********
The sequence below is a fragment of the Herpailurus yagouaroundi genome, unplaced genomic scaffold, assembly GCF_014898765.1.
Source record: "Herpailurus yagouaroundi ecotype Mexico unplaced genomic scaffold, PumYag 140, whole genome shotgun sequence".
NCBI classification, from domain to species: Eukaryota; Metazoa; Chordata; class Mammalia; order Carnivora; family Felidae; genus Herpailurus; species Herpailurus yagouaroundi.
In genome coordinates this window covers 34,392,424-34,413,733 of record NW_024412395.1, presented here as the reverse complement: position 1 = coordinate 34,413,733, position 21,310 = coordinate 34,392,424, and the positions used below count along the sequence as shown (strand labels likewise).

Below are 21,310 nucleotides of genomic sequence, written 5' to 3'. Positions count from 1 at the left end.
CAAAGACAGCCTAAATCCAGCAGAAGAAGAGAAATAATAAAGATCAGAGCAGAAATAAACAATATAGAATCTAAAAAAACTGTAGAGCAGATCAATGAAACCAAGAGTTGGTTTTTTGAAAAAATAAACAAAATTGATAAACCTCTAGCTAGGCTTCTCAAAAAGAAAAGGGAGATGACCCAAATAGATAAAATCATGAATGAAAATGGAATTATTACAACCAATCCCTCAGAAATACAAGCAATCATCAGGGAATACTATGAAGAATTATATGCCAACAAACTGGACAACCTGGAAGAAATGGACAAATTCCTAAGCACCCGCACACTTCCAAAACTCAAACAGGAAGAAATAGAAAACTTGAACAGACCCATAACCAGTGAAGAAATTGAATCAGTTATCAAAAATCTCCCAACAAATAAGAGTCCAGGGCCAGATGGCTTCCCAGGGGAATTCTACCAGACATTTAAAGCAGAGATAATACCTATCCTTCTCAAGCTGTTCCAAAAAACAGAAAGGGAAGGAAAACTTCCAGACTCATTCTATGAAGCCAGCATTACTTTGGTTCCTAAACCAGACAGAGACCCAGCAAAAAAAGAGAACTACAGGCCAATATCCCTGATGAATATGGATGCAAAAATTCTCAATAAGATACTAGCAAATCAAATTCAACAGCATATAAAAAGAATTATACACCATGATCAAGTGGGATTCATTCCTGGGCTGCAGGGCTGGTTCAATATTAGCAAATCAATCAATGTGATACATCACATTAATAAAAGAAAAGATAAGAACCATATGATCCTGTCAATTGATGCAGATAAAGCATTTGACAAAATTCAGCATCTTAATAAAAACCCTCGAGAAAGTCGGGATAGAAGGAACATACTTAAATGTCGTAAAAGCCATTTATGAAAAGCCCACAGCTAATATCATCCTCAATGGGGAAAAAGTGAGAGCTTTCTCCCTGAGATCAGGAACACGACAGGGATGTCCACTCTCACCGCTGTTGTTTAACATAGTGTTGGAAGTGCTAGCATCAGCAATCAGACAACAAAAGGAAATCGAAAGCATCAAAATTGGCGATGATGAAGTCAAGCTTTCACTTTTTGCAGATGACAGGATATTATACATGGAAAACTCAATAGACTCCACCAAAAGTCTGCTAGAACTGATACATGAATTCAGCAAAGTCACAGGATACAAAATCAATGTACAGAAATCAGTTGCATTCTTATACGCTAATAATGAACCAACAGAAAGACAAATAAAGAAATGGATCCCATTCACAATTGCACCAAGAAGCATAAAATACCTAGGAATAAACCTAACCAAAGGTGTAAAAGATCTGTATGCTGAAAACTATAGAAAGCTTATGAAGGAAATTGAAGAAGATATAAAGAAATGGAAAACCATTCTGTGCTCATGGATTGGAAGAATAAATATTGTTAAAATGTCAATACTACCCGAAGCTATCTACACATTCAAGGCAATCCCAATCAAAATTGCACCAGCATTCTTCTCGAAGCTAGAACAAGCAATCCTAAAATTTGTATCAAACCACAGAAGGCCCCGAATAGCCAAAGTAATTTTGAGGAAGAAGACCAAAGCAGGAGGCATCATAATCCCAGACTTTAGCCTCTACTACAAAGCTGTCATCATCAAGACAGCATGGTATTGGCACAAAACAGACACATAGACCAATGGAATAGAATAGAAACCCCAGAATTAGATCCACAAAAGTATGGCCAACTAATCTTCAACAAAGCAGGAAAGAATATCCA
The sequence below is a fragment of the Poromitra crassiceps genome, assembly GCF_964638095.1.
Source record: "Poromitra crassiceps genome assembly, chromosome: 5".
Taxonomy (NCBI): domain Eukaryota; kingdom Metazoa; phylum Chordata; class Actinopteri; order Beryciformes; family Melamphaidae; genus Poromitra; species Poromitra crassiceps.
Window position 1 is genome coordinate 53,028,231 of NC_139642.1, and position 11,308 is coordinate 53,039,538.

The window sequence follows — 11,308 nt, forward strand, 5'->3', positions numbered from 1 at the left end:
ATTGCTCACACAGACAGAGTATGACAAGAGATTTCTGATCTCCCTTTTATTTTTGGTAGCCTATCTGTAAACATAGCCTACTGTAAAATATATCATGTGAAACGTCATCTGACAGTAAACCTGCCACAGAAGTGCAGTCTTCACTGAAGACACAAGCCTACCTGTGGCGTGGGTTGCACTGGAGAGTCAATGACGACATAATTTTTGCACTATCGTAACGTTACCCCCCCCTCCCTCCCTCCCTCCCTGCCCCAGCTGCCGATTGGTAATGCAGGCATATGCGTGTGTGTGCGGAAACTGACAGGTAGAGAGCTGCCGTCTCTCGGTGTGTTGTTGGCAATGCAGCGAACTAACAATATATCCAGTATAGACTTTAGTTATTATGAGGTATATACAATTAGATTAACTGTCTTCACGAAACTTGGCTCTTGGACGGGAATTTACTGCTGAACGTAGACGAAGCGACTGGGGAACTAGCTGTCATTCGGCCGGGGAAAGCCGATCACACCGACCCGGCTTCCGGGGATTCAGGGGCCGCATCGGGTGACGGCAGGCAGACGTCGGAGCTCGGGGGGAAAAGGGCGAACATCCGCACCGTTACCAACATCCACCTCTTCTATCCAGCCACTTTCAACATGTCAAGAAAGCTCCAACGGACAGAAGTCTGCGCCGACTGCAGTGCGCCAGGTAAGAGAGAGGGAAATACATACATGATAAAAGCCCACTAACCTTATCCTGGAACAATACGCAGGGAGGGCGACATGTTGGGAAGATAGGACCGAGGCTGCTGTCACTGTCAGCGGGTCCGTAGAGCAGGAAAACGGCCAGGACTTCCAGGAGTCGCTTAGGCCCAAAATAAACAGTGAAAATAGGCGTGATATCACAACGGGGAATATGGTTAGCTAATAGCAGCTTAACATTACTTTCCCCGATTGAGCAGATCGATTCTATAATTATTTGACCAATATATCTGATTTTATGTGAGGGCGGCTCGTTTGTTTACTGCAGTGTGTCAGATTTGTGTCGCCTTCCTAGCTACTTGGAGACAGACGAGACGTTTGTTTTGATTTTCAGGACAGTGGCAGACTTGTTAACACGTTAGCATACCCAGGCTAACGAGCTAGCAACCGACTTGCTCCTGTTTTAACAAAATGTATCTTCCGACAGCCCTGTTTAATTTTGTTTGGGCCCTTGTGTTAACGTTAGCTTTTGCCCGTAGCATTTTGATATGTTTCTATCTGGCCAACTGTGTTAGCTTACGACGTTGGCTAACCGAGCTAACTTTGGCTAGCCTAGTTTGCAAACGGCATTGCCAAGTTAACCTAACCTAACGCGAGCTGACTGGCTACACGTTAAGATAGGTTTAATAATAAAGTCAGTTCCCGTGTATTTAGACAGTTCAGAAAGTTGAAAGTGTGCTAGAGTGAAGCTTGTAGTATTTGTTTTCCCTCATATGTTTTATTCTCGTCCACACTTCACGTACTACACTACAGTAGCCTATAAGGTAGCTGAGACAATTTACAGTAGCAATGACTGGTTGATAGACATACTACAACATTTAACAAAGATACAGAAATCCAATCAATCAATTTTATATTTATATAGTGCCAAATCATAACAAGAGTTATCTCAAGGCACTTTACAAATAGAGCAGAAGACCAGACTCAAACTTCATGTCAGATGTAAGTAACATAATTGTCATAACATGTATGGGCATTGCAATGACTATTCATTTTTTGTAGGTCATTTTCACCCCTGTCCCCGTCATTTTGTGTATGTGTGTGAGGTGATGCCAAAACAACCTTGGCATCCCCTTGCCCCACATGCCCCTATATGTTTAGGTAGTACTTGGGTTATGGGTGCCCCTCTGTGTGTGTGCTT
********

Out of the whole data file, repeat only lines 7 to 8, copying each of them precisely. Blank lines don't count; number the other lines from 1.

The sequence below is a fragment of the Poromitra crassiceps genome, assembly GCF_964638095.1.
Source record: "Poromitra crassiceps genome assembly, chromosome: 5".